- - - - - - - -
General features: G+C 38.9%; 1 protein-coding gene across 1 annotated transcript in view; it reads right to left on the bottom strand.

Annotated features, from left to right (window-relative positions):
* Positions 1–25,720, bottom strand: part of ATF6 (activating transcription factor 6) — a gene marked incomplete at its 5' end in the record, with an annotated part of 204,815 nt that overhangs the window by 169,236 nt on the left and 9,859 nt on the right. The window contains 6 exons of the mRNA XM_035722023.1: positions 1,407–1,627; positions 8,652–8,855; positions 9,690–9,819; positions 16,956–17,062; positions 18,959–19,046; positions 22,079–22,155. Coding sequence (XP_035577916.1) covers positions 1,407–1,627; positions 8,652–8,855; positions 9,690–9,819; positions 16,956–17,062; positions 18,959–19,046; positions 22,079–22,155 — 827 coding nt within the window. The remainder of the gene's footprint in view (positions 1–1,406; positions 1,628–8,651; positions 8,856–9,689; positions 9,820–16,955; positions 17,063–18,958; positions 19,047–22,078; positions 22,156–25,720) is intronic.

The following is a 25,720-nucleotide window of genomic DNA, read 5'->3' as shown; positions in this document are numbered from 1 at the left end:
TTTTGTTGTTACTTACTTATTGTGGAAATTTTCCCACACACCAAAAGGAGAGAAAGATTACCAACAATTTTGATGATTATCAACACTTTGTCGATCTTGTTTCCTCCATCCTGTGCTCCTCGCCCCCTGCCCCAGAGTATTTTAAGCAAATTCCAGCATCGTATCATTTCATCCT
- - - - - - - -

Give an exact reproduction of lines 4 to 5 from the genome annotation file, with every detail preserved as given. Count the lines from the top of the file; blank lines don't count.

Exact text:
The following is a 25,720-nucleotide window of genomic DNA, read 5'->3' as shown; positions in this document are numbered from 1 at the left end:
TTTTGTTGTTACTTACTTATTGTGGAAATTTTCCCACACACCAAAAGGAGAGAAAGATTACCAACAATTTTGATGATTATCAACACTTTGTCGATCTTGTTTCCTCCATCCTGTGCTCCTCGCCCCCTGCCCCAGAGTATTTTAAGCAAATTCCAGCATCGTATCATTTCATCCT